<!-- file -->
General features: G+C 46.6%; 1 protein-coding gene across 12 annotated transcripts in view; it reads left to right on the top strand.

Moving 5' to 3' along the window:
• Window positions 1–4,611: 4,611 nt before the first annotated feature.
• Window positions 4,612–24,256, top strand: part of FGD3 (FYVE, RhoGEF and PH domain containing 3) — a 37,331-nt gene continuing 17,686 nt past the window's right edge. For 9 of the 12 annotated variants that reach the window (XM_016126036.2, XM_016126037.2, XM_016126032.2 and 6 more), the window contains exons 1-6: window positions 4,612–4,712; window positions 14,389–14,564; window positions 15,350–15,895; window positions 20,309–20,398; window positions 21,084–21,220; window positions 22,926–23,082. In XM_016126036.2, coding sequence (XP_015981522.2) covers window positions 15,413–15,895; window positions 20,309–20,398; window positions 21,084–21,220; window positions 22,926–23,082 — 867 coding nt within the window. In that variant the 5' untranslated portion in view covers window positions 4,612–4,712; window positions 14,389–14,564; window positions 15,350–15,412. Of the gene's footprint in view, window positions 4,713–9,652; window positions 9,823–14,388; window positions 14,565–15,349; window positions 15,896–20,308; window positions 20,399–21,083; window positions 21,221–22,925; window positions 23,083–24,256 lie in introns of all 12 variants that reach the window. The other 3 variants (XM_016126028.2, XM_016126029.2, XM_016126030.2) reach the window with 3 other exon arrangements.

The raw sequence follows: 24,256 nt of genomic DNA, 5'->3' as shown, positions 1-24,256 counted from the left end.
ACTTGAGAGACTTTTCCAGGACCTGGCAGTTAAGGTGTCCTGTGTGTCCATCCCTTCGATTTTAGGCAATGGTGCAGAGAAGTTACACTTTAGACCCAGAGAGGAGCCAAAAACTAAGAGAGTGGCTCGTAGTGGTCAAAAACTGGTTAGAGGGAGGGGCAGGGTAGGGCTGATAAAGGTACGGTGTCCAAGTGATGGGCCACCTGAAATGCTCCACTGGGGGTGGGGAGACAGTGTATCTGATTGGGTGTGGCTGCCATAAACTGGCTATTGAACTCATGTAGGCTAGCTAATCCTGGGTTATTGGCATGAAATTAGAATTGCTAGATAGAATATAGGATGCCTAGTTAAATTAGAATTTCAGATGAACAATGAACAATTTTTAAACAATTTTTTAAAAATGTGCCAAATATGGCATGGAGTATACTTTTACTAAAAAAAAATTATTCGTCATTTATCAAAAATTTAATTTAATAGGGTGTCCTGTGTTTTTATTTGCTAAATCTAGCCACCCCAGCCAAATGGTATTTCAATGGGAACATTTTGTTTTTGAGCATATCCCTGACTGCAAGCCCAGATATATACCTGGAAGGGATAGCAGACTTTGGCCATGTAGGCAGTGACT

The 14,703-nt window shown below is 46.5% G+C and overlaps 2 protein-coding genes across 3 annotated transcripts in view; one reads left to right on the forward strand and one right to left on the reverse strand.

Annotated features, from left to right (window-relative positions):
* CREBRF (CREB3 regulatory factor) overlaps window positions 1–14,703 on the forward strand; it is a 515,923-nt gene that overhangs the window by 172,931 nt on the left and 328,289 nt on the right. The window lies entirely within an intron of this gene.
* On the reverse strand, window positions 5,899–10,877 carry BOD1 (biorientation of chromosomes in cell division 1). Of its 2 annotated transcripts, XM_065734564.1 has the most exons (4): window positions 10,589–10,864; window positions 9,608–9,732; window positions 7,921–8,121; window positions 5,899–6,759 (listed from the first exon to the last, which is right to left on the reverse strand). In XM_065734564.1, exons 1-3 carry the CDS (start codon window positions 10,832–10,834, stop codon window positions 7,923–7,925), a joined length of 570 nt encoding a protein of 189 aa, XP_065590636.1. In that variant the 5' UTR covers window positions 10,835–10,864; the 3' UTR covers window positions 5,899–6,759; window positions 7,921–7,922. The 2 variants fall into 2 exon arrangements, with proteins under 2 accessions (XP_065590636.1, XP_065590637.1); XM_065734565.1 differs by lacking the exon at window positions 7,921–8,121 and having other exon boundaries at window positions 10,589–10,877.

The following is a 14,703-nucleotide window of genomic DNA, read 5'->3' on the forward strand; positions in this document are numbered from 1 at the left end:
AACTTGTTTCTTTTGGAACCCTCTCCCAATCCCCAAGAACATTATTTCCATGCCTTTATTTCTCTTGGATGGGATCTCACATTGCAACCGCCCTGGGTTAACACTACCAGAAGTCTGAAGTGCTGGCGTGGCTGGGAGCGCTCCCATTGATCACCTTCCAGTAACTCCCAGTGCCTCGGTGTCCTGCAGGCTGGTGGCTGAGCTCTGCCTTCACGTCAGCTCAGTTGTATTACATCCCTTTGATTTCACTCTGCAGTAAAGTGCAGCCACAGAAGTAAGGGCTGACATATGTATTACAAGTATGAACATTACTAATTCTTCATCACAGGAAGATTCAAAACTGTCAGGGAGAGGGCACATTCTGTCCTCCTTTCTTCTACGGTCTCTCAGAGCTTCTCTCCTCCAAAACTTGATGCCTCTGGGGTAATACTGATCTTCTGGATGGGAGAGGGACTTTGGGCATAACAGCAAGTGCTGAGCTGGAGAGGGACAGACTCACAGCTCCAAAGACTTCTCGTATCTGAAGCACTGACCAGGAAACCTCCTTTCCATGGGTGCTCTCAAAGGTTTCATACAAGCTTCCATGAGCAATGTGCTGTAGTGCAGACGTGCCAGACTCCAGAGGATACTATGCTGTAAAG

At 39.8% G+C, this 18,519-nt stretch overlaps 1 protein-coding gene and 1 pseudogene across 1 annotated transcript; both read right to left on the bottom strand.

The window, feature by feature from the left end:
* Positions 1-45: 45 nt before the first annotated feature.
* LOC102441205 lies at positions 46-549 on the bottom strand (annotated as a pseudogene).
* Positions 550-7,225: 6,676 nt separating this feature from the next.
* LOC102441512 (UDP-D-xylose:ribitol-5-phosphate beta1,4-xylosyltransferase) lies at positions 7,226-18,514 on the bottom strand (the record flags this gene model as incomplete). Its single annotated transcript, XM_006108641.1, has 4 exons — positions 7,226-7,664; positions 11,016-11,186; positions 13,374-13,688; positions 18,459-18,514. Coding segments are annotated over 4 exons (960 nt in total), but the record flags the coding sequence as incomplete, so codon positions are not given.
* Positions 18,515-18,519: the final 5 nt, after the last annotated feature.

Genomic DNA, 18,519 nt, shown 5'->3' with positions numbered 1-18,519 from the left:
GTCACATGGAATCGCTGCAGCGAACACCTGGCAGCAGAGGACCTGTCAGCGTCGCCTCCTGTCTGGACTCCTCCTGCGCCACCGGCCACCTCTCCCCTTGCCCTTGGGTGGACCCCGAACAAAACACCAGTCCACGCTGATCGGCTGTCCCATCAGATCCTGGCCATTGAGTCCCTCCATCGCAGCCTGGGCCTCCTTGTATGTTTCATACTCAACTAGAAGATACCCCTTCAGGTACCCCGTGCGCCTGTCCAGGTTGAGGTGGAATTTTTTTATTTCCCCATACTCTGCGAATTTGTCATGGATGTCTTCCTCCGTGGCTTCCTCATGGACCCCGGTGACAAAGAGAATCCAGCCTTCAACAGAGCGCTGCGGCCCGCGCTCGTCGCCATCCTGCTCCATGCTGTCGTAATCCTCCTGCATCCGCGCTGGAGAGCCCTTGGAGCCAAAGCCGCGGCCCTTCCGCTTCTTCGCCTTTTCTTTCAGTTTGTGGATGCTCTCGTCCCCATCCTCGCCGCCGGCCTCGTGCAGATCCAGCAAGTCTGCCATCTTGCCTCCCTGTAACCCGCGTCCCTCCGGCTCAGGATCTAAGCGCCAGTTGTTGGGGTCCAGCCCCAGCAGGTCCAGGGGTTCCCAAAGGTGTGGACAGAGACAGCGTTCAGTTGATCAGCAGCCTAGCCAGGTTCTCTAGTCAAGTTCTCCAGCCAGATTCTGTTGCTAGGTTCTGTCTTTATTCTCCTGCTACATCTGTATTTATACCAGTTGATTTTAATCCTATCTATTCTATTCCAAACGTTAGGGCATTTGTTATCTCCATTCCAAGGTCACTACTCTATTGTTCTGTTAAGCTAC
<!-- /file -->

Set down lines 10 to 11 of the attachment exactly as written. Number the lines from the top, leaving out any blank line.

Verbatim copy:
* On the reverse strand, window positions 5,899–10,877 carry BOD1 (biorientation of chromosomes in cell division 1). Of its 2 annotated transcripts, XM_065734564.1 has the most exons (4): window positions 10,589–10,864; window positions 9,608–9,732; window positions 7,921–8,121; window positions 5,899–6,759 (listed from the first exon to the last, which is right to left on the reverse strand). In XM_065734564.1, exons 1-3 carry the CDS (start codon window positions 10,832–10,834, stop codon window positions 7,923–7,925), a joined length of 570 nt encoding a protein of 189 aa, XP_065590636.1. In that variant the 5' UTR covers window positions 10,835–10,864; the 3' UTR covers window positions 5,899–6,759; window positions 7,921–7,922. The 2 variants fall into 2 exon arrangements, with proteins under 2 accessions (XP_065590636.1, XP_065590637.1); XM_065734565.1 differs by lacking the exon at window positions 7,921–8,121 and having other exon boundaries at window positions 10,589–10,877.

The following is a 14,703-nucleotide window of genomic DNA, read 5'->3' on the forward strand; positions in this document are numbered from 1 at the left end: